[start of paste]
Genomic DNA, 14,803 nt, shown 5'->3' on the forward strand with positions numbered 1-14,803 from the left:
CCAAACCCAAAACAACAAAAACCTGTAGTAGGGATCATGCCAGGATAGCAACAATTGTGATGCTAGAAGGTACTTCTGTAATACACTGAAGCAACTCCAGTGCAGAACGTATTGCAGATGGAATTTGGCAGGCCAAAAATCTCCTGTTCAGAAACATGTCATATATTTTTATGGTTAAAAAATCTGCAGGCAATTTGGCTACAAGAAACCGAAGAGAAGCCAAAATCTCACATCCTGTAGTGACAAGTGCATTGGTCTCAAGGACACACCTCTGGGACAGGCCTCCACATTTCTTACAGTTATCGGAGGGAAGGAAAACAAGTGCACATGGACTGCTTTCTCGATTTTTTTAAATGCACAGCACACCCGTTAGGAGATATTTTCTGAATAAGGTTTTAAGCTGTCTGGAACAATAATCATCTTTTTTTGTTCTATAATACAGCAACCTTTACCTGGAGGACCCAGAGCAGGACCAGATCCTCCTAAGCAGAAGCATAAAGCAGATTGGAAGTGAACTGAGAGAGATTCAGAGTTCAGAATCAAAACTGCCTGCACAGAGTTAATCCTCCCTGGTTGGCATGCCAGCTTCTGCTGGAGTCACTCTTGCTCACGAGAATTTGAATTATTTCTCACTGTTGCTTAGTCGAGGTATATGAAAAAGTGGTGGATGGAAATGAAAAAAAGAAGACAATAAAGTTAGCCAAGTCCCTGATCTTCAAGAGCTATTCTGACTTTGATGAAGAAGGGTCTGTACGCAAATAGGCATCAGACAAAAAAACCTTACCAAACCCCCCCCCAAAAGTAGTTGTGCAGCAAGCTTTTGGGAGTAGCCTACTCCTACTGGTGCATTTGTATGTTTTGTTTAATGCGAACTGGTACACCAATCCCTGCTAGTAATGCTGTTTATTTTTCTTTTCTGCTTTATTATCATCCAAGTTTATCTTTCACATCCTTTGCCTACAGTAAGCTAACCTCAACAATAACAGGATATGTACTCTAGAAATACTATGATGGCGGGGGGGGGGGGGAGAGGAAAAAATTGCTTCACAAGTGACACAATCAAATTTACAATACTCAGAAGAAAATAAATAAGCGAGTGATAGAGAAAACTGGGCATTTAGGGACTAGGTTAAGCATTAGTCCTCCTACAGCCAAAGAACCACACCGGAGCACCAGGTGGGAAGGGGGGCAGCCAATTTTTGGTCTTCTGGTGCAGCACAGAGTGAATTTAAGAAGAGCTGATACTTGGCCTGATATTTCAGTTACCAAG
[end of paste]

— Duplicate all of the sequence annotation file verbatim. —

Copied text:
Genomic DNA, 14,803 nt, shown 5'->3' on the forward strand with positions numbered 1-14,803 from the left:
CCAAACCCAAAACAACAAAAACCTGTAGTAGGGATCATGCCAGGATAGCAACAATTGTGATGCTAGAAGGTACTTCTGTAATACACTGAAGCAACTCCAGTGCAGAACGTATTGCAGATGGAATTTGGCAGGCCAAAAATCTCCTGTTCAGAAACATGTCATATATTTTTATGGTTAAAAAATCTGCAGGCAATTTGGCTACAAGAAACCGAAGAGAAGCCAAAATCTCACATCCTGTAGTGACAAGTGCATTGGTCTCAAGGACACACCTCTGGGACAGGCCTCCACATTTCTTACAGTTATCGGAGGGAAGGAAAACAAGTGCACATGGACTGCTTTCTCGATTTTTTTAAATGCACAGCACACCCGTTAGGAGATATTTTCTGAATAAGGTTTTAAGCTGTCTGGAACAATAATCATCTTTTTTTGTTCTATAATACAGCAACCTTTACCTGGAGGACCCAGAGCAGGACCAGATCCTCCTAAGCAGAAGCATAAAGCAGATTGGAAGTGAACTGAGAGAGATTCAGAGTTCAGAATCAAAACTGCCTGCACAGAGTTAATCCTCCCTGGTTGGCATGCCAGCTTCTGCTGGAGTCACTCTTGCTCACGAGAATTTGAATTATTTCTCACTGTTGCTTAGTCGAGGTATATGAAAAAGTGGTGGATGGAAATGAAAAAAAGAAGACAATAAAGTTAGCCAAGTCCCTGATCTTCAAGAGCTATTCTGACTTTGATGAAGAAGGGTCTGTACGCAAATAGGCATCAGACAAAAAAACCTTACCAAACCCCCCCCCAAAAGTAGTTGTGCAGCAAGCTTTTGGGAGTAGCCTACTCCTACTGGTGCATTTGTATGTTTTGTTTAATGCGAACTGGTACACCAATCCCTGCTAGTAATGCTGTTTATTTTTCTTTTCTGCTTTATTATCATCCAAGTTTATCTTTCACATCCTTTGCCTACAGTAAGCTAACCTCAACAATAACAGGATATGTACTCTAGAAATACTATGATGGCGGGGGGGGGGGGGAGAGGAAAAAATTGCTTCACAAGTGACACAATCAAATTTACAATACTCAGAAGAAAATAAATAAGCGAGTGATAGAGAAAACTGGGCATTTAGGGACTAGGTTAAGCATTAGTCCTCCTACAGCCAAAGAACCACACCGGAGCACCAGGTGGGAAGGGGGGCAGCCAATTTTTGGTCTTCTGGTGCAGCACAGAGTGAATTTAAGAAGAGCTGATACTTGGCCTGATATTTCAGTTACCAAG